Day 34, November 13, 1997: Lake Charles to Galliano, LA

After today, I think that I understand just a bit of the bayou and the local lifestyle. My drive today took me to the very edge of Louisiana and the remoteness is amazing. The overall effect of the scenes there are weird to my northern eyes but beautiful.

The most obvious common factor all over this part of the state is water. And flatness. Water is everywhere, salt, fresh, and brackish. Water is the key to much of the economics here which seems to center on fishing (shrimp, crab, crawfish) and sugarcane. Even the oil industry is heavily centered on the water with drilling platforms being the main form of production. Production of the platforms and service ships keeps an impressively large assortment of shipyards operating. A surprise to me was the number of canals that have been cut through this flat landscape to augment the rivers and lakes that nature provided.

The water also serves as a trap for the unwary. At the irritant end of the trap spectrum are drawbridges. They are everywhere and are operated frequently for the many shrimp and other boats that use the waterways. Everything stops for them. A slightly more serious irritant was a ferry that, according to my maps, crossed a river. In reality it hasn't existed for some years and the way around to the other side involves a 50-mile drive. At the deadly end of the spectrum is the killing effect of the water. I came across the scene of a crash with a car inverted in the water. A mother and her two children were in the car and according to the police all survived but it was a close thing trying to get them out before they drowned.

Water also affects the architecture. In many areas all buildings are raised on stilts. This includes mobile homes which makes for some really odd looking neighborhoods. Another bit of architecture which most of us take for granted is in the graveyard. Down here, a Cajun is more likely to wind up six feet above rather than six feet below the ground when he finally cashes it in.

I found that I really enjoyed just getting out of the car in the remote areas and absorbing the ambience of the bayou. There are noises of insects and frogs. There are abundant birds including herons, egrets, kingfishers, and many sorts of ducks. One other sort of absorbing which I might have done without was the mosquitoes, still active despite the month, and eager to make my aquaintance whenever the breeze died down enough for them to zero in on my scent.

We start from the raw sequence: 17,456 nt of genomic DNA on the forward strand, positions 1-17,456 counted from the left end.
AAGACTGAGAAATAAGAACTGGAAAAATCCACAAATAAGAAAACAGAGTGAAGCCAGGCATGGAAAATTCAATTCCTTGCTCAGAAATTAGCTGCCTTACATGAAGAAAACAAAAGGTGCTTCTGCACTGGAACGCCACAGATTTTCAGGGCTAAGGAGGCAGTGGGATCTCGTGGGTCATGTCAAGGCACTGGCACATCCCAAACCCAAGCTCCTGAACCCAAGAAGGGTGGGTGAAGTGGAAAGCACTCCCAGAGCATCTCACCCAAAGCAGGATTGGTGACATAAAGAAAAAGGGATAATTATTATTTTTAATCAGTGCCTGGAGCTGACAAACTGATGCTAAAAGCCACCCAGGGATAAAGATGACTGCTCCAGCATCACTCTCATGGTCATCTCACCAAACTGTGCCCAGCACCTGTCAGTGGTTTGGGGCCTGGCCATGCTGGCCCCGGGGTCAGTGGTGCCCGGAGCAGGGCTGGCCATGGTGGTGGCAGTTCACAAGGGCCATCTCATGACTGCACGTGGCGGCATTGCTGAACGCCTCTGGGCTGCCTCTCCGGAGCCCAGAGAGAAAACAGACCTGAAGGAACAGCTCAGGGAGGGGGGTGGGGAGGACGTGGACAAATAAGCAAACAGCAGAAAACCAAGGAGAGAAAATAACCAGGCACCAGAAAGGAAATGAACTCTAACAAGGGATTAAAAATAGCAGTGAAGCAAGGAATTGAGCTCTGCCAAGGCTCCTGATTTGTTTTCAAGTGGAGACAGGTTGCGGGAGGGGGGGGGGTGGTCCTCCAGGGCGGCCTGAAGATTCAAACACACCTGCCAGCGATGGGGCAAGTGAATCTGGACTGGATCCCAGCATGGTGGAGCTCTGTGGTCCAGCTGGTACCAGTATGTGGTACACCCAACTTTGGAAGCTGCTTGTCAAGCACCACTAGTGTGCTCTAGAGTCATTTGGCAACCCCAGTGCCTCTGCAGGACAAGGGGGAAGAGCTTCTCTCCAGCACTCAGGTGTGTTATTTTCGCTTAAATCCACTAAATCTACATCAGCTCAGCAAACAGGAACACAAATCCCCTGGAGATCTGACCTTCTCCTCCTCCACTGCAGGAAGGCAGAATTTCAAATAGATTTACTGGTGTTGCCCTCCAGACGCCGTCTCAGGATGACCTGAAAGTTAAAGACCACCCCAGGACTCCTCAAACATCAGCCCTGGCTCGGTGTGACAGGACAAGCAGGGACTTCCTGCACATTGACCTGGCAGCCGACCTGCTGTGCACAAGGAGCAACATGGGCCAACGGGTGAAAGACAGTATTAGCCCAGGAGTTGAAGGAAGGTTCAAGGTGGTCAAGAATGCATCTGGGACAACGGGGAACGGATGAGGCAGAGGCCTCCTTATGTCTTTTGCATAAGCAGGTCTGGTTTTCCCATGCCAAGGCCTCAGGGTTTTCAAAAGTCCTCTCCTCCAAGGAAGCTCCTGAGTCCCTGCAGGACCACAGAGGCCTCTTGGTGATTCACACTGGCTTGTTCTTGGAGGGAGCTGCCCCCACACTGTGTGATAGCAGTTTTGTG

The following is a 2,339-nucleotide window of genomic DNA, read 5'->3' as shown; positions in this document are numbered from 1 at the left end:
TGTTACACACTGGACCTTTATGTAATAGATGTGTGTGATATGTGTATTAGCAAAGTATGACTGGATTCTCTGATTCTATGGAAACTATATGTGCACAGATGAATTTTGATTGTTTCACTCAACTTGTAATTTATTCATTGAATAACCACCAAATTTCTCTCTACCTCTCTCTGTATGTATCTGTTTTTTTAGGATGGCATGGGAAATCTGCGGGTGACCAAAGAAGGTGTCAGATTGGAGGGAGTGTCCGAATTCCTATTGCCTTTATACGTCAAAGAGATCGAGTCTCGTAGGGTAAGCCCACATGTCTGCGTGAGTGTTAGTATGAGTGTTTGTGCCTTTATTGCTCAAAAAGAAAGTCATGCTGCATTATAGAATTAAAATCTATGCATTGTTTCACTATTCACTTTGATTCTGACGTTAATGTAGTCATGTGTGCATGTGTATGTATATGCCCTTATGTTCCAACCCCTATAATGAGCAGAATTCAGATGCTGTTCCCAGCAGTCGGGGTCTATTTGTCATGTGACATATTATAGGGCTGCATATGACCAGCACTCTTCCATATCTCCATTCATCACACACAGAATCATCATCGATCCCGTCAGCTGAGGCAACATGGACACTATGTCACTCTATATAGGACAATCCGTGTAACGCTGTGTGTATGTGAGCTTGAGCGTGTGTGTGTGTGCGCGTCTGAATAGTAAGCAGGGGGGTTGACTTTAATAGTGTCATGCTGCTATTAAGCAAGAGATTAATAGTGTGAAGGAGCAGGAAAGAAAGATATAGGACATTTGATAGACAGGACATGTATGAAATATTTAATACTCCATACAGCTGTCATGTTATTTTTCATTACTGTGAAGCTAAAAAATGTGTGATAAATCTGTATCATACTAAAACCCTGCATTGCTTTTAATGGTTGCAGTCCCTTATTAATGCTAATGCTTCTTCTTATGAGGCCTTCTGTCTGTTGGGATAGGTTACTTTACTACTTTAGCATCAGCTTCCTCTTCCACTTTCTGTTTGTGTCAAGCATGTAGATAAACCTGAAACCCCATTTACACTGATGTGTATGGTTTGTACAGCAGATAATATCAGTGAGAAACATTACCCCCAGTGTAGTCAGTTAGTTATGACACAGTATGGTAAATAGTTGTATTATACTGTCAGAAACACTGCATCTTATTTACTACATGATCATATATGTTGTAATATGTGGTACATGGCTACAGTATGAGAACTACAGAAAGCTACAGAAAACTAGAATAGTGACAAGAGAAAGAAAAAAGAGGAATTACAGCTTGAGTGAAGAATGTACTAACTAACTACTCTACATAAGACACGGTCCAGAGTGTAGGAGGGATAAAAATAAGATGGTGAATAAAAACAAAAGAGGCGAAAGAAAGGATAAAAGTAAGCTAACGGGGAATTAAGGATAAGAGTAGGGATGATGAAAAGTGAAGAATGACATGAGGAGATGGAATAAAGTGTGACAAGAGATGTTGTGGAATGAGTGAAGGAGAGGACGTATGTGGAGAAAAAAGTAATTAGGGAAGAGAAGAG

Oh, by the way, the Cajun culture is alive and well down here. The people are still involved in the same things there great-great-grandparents were. Overlaying this are the accouterments of modern life but the underpinnings are still strongly traditional (and yes, the Francophone speech patterns are just what you have heard on the radio).

There are two pictures today. One is a bayou in the morning. The other is one of the prevalent above-ground necropolises. I wish I could capture a picture of the shrimp boats outside in the canal by moonlight. Unfortunately my digital camera just isn't up to it.

I visited Avery Island where Tabasco sauce is made this morning. Probably not worth the trip if you want to see the actual production process as they don't allow you to see that. All that a visitor gets is a 5-minute talk, an 8-minute video, a walk past a window on the bottling operation, and then is herded into the gift shop to spend some money. On top of this, they charge you $0.50 to drive onto the property for the "free" tour.

The weather was in transition today. I managed to avoid several severe storms which were visible on the horizon and never got more that a misting. Tomorrow it is supposed to be clearing up considerably (it is clearing even as I write this and the moon is visible). I'll be doing a bit more of edge travel in Louisiana tomorrow and then head for my next state as the 13,000 mile solo journey around the edges of the USA continues.


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